Calling All Ideas
Green Living: January 2020
By Lisa Catterall
Periodically our faculty comes together to review our school’s mission statement and our three pillars of Academic Excellence, Positive Character Development, and Creative Self Expression.
Often during our discussions, the idea of “environmental stewardship” as a fourth pillar arises. Whether it is a pillar of our school, a curriculum program crossing all ages, or a shared value infused throughout the community, it is something we strive to model for our students and children.
While reducing plastic waste is a very common goal in our homes and at our school, many of us deeply value the ability to bring our children joy during the celebrations of the holiday season. Simply put, it can be easy to forget our commitment to stewardship of the earth at this time of year. In 12 years of teaching thoughtful and curious kids at Mount Madonna School (MMS), I’ve noticed that they feel empowered when we model the environmental principles we’re asking them to learn, uphold, and disseminate.
This year, I’m thinking more about how to balance my students’ requests for holiday parties and activities with our school’s environmental principles. I’m thinking about how to bring joy into my home without plastic packaging, plastic ribbon, plastic food containers, and without being any part of the limited life cycle of a manufactured product.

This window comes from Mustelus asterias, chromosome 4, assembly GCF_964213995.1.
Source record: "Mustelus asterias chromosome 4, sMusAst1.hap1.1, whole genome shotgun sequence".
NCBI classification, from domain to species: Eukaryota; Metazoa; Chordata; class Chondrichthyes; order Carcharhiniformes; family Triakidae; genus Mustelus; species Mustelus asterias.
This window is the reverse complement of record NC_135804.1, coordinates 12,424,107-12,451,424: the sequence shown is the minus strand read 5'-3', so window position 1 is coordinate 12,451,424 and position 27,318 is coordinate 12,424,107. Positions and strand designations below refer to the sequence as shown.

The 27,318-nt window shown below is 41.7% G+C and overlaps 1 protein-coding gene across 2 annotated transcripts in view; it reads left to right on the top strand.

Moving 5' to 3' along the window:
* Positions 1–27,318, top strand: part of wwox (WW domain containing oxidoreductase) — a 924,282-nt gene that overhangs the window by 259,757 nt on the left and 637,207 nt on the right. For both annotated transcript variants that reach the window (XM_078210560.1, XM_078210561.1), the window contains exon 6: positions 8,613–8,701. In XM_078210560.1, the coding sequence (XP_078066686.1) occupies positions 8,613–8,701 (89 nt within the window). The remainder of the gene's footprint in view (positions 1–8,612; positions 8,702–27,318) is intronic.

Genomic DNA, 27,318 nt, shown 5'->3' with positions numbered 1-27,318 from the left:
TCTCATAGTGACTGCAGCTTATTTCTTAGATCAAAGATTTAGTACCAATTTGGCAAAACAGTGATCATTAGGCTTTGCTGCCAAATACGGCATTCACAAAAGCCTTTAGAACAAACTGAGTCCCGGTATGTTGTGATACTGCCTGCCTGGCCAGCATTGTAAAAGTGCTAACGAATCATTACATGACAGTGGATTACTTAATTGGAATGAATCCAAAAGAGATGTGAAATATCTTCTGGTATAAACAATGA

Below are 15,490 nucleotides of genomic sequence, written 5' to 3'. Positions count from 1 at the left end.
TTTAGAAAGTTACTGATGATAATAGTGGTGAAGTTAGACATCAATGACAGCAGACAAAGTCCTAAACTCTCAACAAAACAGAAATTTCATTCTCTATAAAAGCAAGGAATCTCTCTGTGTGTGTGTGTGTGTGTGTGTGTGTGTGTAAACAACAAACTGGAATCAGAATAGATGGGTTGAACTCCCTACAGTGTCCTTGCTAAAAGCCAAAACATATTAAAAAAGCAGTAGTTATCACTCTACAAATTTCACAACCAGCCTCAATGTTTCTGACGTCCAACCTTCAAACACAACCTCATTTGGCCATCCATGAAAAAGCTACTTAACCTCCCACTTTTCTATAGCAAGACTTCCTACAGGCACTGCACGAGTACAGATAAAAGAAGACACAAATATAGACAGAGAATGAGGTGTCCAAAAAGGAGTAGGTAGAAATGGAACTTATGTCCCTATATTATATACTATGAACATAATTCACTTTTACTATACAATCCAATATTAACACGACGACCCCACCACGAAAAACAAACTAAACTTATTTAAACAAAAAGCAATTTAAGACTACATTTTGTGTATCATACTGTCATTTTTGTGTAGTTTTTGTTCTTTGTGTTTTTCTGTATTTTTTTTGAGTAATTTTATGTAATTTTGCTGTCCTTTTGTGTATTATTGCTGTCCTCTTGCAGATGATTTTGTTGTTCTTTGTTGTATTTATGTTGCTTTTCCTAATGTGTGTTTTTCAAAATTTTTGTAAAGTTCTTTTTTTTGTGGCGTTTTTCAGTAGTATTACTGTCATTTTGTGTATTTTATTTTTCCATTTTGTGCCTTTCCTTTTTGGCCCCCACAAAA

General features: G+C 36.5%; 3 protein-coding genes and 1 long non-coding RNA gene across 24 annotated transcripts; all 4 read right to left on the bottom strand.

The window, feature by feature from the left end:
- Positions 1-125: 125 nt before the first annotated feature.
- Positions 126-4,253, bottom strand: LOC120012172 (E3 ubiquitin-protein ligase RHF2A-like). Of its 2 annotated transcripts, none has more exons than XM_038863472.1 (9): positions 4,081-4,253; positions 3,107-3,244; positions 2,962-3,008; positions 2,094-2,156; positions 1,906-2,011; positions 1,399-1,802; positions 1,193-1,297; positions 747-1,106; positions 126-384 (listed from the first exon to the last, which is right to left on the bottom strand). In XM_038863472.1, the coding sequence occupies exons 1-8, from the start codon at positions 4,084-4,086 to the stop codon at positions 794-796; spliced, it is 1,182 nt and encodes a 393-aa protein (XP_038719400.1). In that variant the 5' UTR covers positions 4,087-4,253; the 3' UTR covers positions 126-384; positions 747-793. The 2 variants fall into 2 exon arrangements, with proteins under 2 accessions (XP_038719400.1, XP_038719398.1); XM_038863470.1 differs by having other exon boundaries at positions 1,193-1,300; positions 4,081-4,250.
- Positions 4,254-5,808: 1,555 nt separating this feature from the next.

On our freshmen class trip to Catalina Island each spring, MMS students experience an institution that is very close to waste-free. It’s a school, and a camp, that grows a good part of its food, and manages to cater to enormous groups of students without one single-use product. There is a large building where broken things that might be discarded on the mainland are saved and worked back into usefulness.
Once, when I was in Nigeria, I went to sit by the hotel pool and noticed that the cheap white plastic chair I was in had been repaired. In America, these types of chairs cost just a few dollars and are discarded when they break. This chair had been stitched together carefully with wires; it was painstakingly saved and cared-for, then put back into use.
For whatever reason, economics or principles, these places showed me a mindfulness towards “disposable” objects that I rarely see around me in my daily life off the mountain. Our oceans need us all to embrace that kind of mindfulness, with every decision, every day. While some human effects on the environment are beyond our individual control, the cumulative effect of all of our daily decisions can make an enormous difference to our children’s future.
Will your family, and your class, make an effort to reduce waste this holiday season? If so, how will you do it? More importantly, how will we all do it together?
Lisa Catterall teaches STEAM, math, science, and art at Mount Madonna School and is a senior associate of the Centers for Research on Creativity. She lectures and trains teachers and administrators on innovation in education in Beijing, China. Lisa has five children and lives in Santa Cruz County.